Roman Catholic Diocese of Oslo

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Diocese of Oslo
Dioecesis Osloënsis
Oslo Bispedømme
Coat of arms of the Diocese of Oslo.svg
Location
Country Norway
Metropolitan Immediately Subject to the Holy See
Statistics
Area 154,560 km2 (59,680 sq mi)
Population
- Total
- Catholics
(as of 2013)
3,880,110
118,247 (3%)
Information
Rite Latin Rite
Cathedral St. Olav's Cathedral in Oslo (Pro-Cathedral)
Current leadership
Pope Francis
Bishop Bernt Ivar Eidsvig, C.R.S.A.

The Roman Catholic Diocese of Oslo (Latin: Osloënsis) is an exempt diocese located in the city of Oslo in Norway.

Parishes[edit]

The territory is divided into 25 parishes, located in the following sites: Oslo (3), Moss, Askim, Fredrikstad, Halden, Lillestrøm, Hamar, Kongsvinger, Lillehammer, Jessheim, Hønefoss, Stabekk, Drammen, Fagernes, Tønsberg, Larvik, Sandefjord, Porsgrunn, Arendal, Kristiansand, Stavanger, Haugesund and Bergen.

History[edit]

By 1070? the see was established as the Diocese of Oslo, and the bishop was seated at St. Hallvard's Cathedral. In 1537 - in the course of the Lutheran Reformation in Denmark-Norway and Holstein - Christian III of Denmark suppressed the Catholic episcopates at the Norwegian sees. Thereafter Lutheranism prevailed in Scandinavia.

In 1582 the stray Catholics in Norway and elsewhere in Northern Europe were placed under the jurisdiction of a papal nuncio in Cologne. The Congregation de propaganda fide, on its establishment in 1622, took charge of the vast missionary field, which - at its third session - it divided among the nuncio of Brussels (for the Catholics in Denmark and Norway), the nuncio at Cologne (much of Northern Germany) and the nuncio to Poland (Finland, Mecklenburg, and Sweden).

In 1688 Norway became part of the Apostolic Vicariate of the Nordic Missions. The Paderborn bishops functioned as administrators of the apostolic vicariate. In 1834 the Catholic missions in Norway became part of the Apostolic Vicariate of Sweden, seated in the Swedish capital Stockholm. Whereas Norway north of the polar circle became the Apostolic Prefecture of the North Pole in 1855, the rest of Norway stayed with the Swedish vicariate. When a new Catholic missionary jurisdiction was established, it was not at any of the ancient episcopal sees but a mission “sui iuris” on 7 August 1868, created out of parts of North Pole prefecture and the Norwegian part of the Swedish vicariate. On 17 August 1869 the mission became the apostolic prefecture of Norway. On 11 March 1892 the Apostolic Prefecture of Norway was promoted to Apostolic Vicariate of Norway, with an altered name as the Apostolic Vicariate of Norway and Spitsbergen between 1 June 1913 and 15 December 1925.

On 10 April 1931 the apostolic vicariate was divided into the Apostolic Vicariate of Oslo (extant 1931–1953; comprising southern Norway), a Catholic jurisdiction for central Norway (called Missionary District of Central Norway, 1931–1935; Apostolic Prefecture of Central Norway, 1935–1953; Apostolic Vicariate of Central Norway, 1953–1979; Prelature of Trondheim since), and a jurisdiction for Norway north of the polar circle (called Missionary District of Northern Norway, 1931–1944; Apostolic Prefecture of Northern Norway, 1944–1955; Apostolic Vicariate of Northern Norway, 1955–1979; Prelature of Tromsø since). On 29 June 1953 the Apostolic Vicariate of Oslo became a separate Roman Catholic diocese, when the same status was given in Sweden to the Stockholm diocese.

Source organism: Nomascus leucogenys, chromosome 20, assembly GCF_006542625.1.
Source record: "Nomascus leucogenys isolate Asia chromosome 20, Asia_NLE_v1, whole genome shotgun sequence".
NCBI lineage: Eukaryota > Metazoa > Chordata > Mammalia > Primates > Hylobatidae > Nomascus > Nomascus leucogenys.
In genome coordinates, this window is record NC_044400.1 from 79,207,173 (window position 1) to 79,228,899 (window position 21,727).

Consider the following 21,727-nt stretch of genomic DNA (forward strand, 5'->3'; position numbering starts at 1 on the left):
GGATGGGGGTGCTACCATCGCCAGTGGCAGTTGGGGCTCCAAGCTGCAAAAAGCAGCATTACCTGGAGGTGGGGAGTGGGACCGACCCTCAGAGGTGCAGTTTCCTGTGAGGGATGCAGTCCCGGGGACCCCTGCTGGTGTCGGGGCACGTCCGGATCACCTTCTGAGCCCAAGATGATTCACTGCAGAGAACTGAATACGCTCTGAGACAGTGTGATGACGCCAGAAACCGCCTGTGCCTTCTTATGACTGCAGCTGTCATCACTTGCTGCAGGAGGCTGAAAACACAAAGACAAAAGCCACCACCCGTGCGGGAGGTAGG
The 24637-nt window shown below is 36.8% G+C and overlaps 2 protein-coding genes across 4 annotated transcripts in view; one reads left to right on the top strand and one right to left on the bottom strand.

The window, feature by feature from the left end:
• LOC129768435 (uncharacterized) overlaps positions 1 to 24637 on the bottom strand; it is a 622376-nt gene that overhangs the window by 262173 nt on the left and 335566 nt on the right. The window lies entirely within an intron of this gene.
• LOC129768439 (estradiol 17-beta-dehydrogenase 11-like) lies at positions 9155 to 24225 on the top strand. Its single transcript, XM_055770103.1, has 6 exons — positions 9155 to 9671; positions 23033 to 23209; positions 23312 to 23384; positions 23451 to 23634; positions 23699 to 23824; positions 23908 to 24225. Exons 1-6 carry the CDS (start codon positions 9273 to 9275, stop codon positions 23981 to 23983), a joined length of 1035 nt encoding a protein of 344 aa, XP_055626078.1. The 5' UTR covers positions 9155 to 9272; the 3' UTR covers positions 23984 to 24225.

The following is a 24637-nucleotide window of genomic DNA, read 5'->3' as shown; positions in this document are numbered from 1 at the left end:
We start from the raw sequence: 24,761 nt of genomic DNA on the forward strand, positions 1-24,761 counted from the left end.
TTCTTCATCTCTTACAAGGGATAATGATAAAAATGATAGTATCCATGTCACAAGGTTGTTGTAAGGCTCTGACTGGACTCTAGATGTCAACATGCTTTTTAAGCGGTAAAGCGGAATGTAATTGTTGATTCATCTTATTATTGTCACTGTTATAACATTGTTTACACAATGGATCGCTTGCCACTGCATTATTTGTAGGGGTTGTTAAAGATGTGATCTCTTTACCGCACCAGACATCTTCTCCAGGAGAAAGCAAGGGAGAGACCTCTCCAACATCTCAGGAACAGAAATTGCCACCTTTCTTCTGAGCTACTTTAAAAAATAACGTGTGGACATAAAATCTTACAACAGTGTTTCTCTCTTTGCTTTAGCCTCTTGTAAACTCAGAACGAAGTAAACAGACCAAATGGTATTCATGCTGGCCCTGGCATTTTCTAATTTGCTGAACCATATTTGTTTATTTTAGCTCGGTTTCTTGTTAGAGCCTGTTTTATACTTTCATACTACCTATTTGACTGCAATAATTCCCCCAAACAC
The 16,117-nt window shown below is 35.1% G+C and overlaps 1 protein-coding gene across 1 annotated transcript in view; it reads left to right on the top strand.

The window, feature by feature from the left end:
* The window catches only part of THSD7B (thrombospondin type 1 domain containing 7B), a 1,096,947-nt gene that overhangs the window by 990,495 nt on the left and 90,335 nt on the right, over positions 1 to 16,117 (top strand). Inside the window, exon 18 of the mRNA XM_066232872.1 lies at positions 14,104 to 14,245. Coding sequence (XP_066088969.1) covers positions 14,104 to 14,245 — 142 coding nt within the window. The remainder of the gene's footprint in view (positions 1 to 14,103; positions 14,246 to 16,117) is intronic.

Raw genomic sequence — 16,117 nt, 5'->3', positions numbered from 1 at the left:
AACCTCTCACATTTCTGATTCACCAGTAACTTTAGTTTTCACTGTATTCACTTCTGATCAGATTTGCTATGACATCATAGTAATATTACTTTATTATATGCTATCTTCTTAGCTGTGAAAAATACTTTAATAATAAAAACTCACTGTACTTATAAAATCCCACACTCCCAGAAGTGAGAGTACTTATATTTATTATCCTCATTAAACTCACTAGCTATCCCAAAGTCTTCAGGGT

On 26 February 2015, Norwegian authorities levelled charges of fraud against the Roman Catholic Diocese of Oslo and Bishop Bernt Ivar Eidsvig. According to the charges, the diocese is under suspicion of registering people as members of the Roman Catholic Church in Norway without their knowing or consent and over the course of several years fraudulently claiming membership grants from the Norwegian government to the amount of NOK 50 million.[1] In connection with the case, Norwegian police raided the offices of the diocese.[2]

Leadership[edit]

Unusually for a Scandinavian diocese, a majority of Oslo's bishops have actually been of the local ethnicity (in this case, Norwegian).

  • Bishops of Oslo (Roman rite)
  • Vicars Apostolic of Oslo (Roman Rite)
    • Bishop Jacques Mangers, S.M. (July 12, 1932 – June 29, 1953)
  • Vicars Apostolic of Norway (Roman Rite)
    • Bishop Olaf Offerdahl (March 13, 1930 – October 7, 1930)
    • Fr. Olaf Offerdahl (later Bishop) (Apostolic Administrator October 11, 1928 – March 13, 1930)
    • Bishop Johannes Olav Smit (December 15, 1925 – October 11, 1928)
  • Vicars Apostolic of Norway and Spitsbergen (Roman Rite)
    • Bishop Johannes Olav Smit (April 11, 1922 – December 25, 1925)
    • Bishop Johannes Olav Fallize (later Archbishop) (June 1, 1913 – June 21, 1922)
  • Vicars Apostolic of Norway (Roman Rite)
    • Bishop Johannes Olav Fallize (later Archbishop) (March 11, 1892 – June 1, 1913)
  • Prefects Apostolic of Norway (Roman Rite)
    • Fr. Johannes Olav Fallize (later Archbishop) (February 6, 1887 – March 11, 1892)

Notes[edit]

  1. ^ "Biskop siktet for grovt bedrageri". Dagens Næringsliv (in Norwegian). Norwegian News Agency. 26 February 2015. Retrieved 1 March 2015. 
  2. ^ "Politirazzia i lokalene til Oslo katolske bispedømme". Dagens Næringsliv (in Norwegian). Norwegian News Agency. 26 February 2015. Retrieved 1 March 2015. 

See also[edit]

References[edit]

Coordinates: 59°55′06″N 10°44′39″E / 59.9182°N 10.7441°E / 59.9182; 10.7441